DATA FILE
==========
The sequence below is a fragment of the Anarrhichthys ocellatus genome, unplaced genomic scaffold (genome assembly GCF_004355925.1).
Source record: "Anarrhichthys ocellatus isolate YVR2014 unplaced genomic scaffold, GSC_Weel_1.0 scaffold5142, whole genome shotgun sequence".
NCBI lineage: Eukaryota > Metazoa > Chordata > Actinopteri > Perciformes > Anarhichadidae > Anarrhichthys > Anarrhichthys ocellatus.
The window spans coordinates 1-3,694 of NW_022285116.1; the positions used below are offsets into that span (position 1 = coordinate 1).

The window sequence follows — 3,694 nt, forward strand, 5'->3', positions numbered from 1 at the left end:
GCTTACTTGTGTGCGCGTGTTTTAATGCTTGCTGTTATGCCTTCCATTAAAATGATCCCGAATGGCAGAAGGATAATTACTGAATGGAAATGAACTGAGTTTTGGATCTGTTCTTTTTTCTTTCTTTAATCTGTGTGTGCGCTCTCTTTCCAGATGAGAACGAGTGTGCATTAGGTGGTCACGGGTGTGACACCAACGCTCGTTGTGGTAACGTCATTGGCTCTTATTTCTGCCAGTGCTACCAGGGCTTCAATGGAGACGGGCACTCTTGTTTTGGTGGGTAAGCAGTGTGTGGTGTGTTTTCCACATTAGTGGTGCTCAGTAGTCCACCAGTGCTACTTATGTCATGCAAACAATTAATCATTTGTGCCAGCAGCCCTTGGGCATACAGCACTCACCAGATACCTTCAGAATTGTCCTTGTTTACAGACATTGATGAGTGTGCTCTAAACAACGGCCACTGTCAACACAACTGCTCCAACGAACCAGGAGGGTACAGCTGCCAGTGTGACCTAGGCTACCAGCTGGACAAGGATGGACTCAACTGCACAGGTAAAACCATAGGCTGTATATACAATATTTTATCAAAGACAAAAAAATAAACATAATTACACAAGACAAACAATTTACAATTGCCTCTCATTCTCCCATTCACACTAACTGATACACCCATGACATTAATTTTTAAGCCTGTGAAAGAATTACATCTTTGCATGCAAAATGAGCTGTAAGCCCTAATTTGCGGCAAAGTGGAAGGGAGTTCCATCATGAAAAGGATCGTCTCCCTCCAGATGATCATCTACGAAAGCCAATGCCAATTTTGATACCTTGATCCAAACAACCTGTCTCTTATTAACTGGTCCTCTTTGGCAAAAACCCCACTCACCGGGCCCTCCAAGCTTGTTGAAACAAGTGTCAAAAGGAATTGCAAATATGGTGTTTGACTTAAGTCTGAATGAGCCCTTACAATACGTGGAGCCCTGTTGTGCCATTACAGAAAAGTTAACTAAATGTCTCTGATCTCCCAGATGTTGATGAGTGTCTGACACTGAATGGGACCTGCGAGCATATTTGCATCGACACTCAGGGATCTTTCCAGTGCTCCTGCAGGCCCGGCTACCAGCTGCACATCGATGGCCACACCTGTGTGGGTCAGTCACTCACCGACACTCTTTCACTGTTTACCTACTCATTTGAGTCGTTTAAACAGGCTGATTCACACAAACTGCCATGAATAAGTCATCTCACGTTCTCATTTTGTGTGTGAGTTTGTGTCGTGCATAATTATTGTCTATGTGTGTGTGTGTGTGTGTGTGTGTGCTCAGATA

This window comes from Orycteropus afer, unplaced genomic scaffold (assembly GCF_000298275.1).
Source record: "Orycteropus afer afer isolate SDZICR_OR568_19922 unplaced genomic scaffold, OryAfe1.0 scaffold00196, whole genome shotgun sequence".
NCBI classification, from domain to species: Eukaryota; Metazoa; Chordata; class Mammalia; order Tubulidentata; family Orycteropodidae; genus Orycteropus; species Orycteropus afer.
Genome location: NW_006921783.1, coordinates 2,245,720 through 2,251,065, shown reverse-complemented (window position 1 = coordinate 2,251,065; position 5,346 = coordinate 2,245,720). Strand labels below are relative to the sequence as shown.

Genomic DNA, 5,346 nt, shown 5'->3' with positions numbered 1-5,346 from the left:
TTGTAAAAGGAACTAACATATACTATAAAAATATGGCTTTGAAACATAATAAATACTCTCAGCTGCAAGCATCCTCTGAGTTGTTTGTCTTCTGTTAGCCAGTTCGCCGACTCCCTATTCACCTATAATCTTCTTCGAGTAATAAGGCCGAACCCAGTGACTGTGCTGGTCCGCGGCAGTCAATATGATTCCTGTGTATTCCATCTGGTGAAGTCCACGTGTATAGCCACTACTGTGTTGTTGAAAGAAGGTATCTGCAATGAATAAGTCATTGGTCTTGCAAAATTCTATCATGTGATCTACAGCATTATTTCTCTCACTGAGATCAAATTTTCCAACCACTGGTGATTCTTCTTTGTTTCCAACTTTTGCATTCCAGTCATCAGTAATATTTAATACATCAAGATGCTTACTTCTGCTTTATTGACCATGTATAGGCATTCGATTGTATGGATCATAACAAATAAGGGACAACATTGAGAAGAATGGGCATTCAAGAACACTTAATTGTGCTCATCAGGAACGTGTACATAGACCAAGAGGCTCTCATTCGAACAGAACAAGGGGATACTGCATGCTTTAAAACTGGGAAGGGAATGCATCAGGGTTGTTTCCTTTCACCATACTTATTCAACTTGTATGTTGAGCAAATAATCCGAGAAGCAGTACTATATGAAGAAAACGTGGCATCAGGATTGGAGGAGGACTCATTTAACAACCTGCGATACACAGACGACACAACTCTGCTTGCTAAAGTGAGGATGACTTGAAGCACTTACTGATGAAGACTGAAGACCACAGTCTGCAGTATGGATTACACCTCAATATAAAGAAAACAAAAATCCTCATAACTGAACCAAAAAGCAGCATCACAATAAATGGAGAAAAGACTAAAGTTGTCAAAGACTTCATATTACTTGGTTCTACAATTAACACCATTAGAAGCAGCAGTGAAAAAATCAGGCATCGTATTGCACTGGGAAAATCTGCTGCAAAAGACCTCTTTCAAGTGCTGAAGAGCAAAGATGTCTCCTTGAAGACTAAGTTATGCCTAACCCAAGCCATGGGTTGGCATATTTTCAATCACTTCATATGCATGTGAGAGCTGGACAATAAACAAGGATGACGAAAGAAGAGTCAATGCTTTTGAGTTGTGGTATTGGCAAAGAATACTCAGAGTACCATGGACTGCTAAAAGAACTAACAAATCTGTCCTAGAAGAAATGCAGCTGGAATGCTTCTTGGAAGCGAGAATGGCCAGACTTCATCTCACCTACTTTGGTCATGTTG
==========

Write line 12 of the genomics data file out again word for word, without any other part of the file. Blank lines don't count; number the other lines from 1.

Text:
TTGTAAAAGGAACTAACATATACTATAAAAATATGGCTTTGAAACATAATAAATACTCTCAGCTGCAAGCATCCTCTGAGTTGTTTGTCTTCTGTTAGCCAGTTCGCCGACTCCCTATTCACCTATAATCTTCTTCGAGTAATAAGGCCGAACCCAGTGACTGTGCTGGTCCGCGGCAGTCAATATGATTCCTGTGTATTCCATCTGGTGAAGTCCACGTGTATAGCCACTACTGTGTTGTTGAAAGAAGGTATCTGCAATGAATAAGTCATTGGTCTTGCAAAATTCTATCATGTGATCTACAGCATTATTTCTCTCACTGAGATCAAATTTTCCAACCACTGGTGATTCTTCTTTGTTTCCAACTTTTGCATTCCAGTCATCAGTAATATTTAATACATCAAGATGCTTACTTCTGCTTTATTGACCATGTATAGGCATTCGATTGTATGGATCATAACAAATAAGGGACAACATTGAGAAGAATGGGCATTCAAGAACACTTAATTGTGCTCATCAGGAACGTGTACATAGACCAAGAGGCTCTCATTCGAACAGAACAAGGGGATACTGCATGCTTTAAAACTGGGAAGGGAATGCATCAGGGTTGTTTCCTTTCACCATACTTATTCAACTTGTATGTTGAGCAAATAATCCGAGAAGCAGTACTATATGAAGAAAACGTGGCATCAGGATTGGAGGAGGACTCATTTAACAACCTGCGATACACAGACGACACAACTCTGCTTGCTAAAGTGAGGATGACTTGAAGCACTTACTGATGAAGACTGAAGACCACAGTCTGCAGTATGGATTACACCTCAATATAAAGAAAACAAAAATCCTCATAACTGAACCAAAAAGCAGCATCACAATAAATGGAGAAAAGACTAAAGTTGTCAAAGACTTCATATTACTTGGTTCTACAATTAACACCATTAGAAGCAGCAGTGAAAAAATCAGGCATCGTATTGCACTGGGAAAATCTGCTGCAAAAGACCTCTTTCAAGTGCTGAAGAGCAAAGATGTCTCCTTGAAGACTAAGTTATGCCTAACCCAAGCCATGGGTTGGCATATTTTCAATCACTTCATATGCATGTGAGAGCTGGACAATAAACAAGGATGACGAAAGAAGAGTCAATGCTTTTGAGTTGTGGTATTGGCAAAGAATACTCAGAGTACCATGGACTGCTAAAAGAACTAACAAATCTGTCCTAGAAGAAATGCAGCTGGAATGCTTCTTGGAAGCGAGAATGGCCAGACTTCATCTCACCTACTTTGGTCATGTTG